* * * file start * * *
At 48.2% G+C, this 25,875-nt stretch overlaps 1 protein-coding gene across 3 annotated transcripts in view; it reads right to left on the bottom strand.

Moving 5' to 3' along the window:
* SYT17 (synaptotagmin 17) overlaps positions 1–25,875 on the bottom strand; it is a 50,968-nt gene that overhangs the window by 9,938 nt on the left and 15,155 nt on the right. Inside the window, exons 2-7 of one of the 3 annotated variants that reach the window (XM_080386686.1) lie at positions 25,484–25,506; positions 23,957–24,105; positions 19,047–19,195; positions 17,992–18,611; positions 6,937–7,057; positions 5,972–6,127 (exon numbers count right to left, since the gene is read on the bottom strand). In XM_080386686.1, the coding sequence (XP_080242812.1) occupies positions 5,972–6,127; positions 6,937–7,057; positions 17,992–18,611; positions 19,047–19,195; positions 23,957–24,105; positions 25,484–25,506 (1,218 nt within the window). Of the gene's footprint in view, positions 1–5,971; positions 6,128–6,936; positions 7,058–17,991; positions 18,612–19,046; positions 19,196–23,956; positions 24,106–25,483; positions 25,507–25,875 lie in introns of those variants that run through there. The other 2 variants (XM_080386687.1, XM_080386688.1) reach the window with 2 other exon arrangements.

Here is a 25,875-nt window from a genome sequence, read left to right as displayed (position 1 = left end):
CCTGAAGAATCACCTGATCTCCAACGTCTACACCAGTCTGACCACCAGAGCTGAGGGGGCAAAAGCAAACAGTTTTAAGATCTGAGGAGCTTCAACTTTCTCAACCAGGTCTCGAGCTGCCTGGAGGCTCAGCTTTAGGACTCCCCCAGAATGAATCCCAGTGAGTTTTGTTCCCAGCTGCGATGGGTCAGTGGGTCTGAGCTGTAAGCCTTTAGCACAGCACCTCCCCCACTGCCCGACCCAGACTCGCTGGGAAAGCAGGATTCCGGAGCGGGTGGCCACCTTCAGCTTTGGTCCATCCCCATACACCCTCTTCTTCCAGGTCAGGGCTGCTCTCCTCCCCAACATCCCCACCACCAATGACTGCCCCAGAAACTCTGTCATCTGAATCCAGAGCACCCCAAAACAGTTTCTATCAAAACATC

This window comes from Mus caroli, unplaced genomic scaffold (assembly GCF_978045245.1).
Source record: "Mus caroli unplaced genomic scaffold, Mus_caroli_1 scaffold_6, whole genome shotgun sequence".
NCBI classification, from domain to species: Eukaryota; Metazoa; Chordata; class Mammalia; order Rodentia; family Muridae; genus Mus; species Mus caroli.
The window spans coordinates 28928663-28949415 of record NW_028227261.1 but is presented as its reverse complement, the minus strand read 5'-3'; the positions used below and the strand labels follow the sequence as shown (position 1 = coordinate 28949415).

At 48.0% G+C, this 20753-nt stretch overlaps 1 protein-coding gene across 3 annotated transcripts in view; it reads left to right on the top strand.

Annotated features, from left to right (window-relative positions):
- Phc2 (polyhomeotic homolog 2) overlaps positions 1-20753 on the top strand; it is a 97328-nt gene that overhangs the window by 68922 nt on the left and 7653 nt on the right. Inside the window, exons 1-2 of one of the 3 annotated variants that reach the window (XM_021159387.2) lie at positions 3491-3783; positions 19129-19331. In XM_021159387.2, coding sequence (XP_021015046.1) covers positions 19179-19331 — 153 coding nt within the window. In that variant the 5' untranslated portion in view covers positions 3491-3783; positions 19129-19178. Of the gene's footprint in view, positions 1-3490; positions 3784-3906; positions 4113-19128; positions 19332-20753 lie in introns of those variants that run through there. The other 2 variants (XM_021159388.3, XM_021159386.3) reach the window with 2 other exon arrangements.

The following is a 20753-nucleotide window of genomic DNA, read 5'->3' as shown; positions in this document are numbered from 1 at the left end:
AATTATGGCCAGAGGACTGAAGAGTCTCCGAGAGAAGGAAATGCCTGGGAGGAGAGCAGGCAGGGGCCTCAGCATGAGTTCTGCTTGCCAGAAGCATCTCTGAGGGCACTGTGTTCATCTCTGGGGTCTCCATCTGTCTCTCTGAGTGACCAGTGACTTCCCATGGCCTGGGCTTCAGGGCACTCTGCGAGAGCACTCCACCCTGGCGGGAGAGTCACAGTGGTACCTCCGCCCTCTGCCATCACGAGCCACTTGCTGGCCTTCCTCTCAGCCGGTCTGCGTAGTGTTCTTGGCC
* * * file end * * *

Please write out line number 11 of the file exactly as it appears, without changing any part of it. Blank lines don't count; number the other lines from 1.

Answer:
Annotated features, from left to right (window-relative positions):